Today marks the fifth anniversary of the US-backed Saudi coalition’s military intervention in Yemen. Yemen’s internationally recognised government has been
Today marks the fifth anniversary of the US-backed Saudi coalition’s military intervention in Yemen.
Yemen’s internationally recognised government has been battling Iran-backed Houthi rebels since 2014, when they captured the capital, Sanaa, and forced the resignation of President Abd-Rabbu Mansour Hadi. In its effort to restore Hadi to the presidency, the Saudis have led over 257,000 airstrikes, which have resulted in tens of thousands of deaths and millions displaced in what the UN has deemed the world’s worst humanitarian crisis.
After a three-month lull in violence at the beginning of the year, recent clashes in the northern provincial capital of Al-Hazm threaten to end hopes of a more permanent de-escalation. By taking Al-Hazm, the rebels now threaten the oil-rich city of Marib, which the government will be particularly keen on defending.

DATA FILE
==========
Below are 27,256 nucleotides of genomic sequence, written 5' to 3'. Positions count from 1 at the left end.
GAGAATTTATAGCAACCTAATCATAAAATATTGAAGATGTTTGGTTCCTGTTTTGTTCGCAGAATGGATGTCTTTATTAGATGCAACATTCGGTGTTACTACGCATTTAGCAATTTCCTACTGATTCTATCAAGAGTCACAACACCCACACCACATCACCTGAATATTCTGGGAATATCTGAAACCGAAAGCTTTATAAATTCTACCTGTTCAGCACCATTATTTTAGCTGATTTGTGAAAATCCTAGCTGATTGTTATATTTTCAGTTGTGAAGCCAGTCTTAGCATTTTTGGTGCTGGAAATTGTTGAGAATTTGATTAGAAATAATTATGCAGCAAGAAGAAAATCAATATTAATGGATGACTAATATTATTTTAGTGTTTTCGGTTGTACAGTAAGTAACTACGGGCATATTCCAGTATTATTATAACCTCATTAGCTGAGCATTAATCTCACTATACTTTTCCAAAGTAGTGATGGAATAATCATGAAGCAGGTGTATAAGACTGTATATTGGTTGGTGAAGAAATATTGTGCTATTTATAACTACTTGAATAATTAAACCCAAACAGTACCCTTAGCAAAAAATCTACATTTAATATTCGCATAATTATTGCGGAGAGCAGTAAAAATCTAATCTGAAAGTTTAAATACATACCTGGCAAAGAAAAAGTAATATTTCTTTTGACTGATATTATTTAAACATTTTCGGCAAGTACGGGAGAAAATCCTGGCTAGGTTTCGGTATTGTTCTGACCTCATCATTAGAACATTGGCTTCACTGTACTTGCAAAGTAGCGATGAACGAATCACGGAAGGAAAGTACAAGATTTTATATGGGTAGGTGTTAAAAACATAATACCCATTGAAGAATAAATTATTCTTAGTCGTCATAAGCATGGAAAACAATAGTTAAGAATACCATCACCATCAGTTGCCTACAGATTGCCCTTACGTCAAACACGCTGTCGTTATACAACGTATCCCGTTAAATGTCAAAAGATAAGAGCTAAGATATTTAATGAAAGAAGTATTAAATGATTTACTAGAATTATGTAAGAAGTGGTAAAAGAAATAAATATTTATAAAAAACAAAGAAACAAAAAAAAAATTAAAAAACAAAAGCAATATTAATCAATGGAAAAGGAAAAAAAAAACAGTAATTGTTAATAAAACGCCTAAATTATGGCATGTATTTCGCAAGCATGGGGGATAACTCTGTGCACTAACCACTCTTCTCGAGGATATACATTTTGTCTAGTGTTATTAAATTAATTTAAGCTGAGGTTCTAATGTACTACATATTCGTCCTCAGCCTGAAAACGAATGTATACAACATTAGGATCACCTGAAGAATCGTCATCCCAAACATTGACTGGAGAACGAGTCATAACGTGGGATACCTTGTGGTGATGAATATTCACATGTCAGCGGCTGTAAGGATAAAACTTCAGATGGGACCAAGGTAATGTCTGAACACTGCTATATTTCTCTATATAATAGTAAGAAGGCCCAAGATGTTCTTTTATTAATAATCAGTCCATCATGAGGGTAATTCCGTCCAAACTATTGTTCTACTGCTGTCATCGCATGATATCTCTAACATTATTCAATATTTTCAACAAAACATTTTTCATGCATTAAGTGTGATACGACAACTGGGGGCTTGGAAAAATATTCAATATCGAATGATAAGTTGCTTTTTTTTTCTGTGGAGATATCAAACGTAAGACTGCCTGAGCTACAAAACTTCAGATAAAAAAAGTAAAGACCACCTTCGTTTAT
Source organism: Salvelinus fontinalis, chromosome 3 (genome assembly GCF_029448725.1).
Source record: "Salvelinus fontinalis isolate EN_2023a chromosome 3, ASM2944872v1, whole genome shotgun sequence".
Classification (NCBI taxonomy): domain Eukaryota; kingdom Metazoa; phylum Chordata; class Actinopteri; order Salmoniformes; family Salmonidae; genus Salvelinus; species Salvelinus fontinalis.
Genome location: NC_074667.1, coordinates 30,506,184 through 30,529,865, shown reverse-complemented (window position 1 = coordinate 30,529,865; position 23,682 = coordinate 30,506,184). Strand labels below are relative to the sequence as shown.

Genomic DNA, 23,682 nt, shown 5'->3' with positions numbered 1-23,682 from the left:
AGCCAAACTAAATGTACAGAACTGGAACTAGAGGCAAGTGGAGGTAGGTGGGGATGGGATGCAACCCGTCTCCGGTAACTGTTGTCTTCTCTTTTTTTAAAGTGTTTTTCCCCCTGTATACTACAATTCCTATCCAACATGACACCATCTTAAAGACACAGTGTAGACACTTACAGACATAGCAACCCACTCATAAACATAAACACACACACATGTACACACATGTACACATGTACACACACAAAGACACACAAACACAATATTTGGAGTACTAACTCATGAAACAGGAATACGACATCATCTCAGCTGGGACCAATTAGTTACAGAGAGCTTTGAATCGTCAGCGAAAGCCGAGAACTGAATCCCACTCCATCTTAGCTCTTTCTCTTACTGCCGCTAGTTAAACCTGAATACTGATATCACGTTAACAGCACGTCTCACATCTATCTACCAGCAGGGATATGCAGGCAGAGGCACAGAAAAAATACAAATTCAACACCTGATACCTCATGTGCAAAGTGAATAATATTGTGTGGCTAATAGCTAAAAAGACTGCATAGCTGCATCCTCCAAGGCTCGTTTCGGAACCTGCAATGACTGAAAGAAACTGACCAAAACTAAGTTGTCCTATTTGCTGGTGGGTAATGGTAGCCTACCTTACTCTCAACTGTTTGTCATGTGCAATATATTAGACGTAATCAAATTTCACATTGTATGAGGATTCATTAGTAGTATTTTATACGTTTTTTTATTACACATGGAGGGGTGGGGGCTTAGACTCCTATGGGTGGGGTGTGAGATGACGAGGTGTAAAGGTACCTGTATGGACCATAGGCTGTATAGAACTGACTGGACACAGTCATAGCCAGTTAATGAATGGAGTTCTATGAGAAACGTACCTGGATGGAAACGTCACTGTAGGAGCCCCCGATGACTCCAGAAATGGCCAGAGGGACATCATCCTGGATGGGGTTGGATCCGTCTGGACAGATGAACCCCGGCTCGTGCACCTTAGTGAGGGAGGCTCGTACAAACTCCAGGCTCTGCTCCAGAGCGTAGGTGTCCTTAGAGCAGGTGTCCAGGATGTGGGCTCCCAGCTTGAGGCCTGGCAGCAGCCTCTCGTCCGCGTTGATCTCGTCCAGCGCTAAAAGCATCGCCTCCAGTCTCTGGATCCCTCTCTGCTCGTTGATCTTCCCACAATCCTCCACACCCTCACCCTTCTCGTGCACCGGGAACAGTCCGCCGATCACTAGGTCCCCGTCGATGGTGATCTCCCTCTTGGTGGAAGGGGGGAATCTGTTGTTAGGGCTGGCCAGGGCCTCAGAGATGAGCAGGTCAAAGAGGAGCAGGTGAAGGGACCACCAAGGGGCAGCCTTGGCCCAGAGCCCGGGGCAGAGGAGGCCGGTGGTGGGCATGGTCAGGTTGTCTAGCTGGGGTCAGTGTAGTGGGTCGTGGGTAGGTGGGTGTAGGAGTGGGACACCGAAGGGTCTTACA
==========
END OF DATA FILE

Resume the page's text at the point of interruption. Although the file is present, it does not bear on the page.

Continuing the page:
Despite mounting political pressure to end the conflict, the Saudi coalition retains military backing in the US. With support from the White House, Riyadh is unlikely to accept more cities falling to the rebels and the Houthis moving further into the orbit of regional rival Iran. Without a political process in which the US scales back its support of the Saudis and opens the door for further peace talks, a further escalation of violence threatens to drag the country back into years of conflict.
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